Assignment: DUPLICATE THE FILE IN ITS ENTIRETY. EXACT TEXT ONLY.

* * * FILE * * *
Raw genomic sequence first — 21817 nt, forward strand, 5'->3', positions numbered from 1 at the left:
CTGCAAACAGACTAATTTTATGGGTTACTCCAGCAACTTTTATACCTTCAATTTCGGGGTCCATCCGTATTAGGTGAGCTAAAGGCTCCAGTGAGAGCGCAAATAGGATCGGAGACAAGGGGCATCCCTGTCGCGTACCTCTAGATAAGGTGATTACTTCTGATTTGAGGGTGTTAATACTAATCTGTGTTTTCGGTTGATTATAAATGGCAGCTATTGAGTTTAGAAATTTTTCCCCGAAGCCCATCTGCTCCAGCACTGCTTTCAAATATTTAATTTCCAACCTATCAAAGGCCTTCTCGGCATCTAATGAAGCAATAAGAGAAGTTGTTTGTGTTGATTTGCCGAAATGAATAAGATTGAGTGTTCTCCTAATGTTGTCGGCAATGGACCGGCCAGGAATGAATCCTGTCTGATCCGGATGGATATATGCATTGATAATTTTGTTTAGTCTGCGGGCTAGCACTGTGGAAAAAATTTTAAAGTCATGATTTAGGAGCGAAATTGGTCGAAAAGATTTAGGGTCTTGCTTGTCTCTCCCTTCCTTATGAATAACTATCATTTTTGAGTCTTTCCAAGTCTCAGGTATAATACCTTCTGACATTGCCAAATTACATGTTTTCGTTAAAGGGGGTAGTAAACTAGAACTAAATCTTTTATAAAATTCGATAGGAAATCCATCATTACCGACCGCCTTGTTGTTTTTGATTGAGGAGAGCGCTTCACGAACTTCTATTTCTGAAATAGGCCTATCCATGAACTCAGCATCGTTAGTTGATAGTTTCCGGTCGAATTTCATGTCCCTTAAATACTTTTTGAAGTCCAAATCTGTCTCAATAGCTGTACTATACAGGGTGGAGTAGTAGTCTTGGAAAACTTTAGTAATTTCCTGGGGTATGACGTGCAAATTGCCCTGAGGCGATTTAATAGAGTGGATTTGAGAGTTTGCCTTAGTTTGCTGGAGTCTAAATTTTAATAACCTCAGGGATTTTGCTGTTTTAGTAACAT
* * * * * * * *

Raw genomic sequence first — 21817 nt, forward strand, 5'->3', positions numbered from 1 at the left:
CTGCAAACAGACTAATTTTATGGGTTACTCCAGCAACTTTTATACCTTCAATTTCGGGGTCCATCCGTATTAGGTGAGCTAAAGGCTCCAGTGAGAGCGCAAATAGGATCGGAGACAAGGGGCATCCCTGTCGCGTACCTCTAGATAAGGTGATTACTTCTGATTTGAGGGTGTTAATACTAATCTGTGTTTTCGGTTGATTATAAATGGCAGCTATTGAGTTTAGAAATTTTTCCCCGAAGCCCATCTGCTCCAGCACTGCTTTCAAATATTTAATTTCCAACCTATCAAAGGCCTTCTCGGCATCTAATGAAGCAATAAGAGAAGTTGTTTGTGTTGATTTGCCGAAATGAATAAGATTGAGTGTTCTCCTAATGTTGTCGGCAATGGACCGGCCAGGAATGAATCCTGTCTGATCCGGATGGATATATGCATTGATAATTTTGTTTAGTCTGCGGGCTAGCACTGTGGAAAAAATTTTAAAGTCATGATTTAGGAGCGAAATTGGTCGAAAAGATTTAGGGTCTTGCTTGTCTCTCCCTTCCTTATGAATAACTATCATTTTTGAGTCTTTCCAAGTCTCAGGTATAATACCTTCTGACATTGCCAAATTACATGTTTTCGTTAAAGGGGGTAGTAAACTAGAACTAAATCTTTTATAAAATTCGATAGGAAATCCATCATTACCGACCGCCTTGTTGTTTTTGATTGAGGAGAGCGCTTCACGAACTTCTATTTCTGAAATAGGCCTATCCATGAACTCAGCATCGTTAGTTGATAGTTTCCGGTCGAATTTCATGTCCCTTAAATACTTTTTGAAGTCCAAATCTGTCTCAATAGCTGTACTATACAGGGTGGAGTAGTAGTCTTGGAAAACTTTAGTAATTTCCTGGGGTATGACGTGCAAATTGCCCTGAGGCGATTTAATAGAGTGGATTTGAGAGTTTGCCTTAGTTTGCTGGAGTCTAAATTTTAATAACCTCAGGGATTTTGCTGTTTTAGTAACAT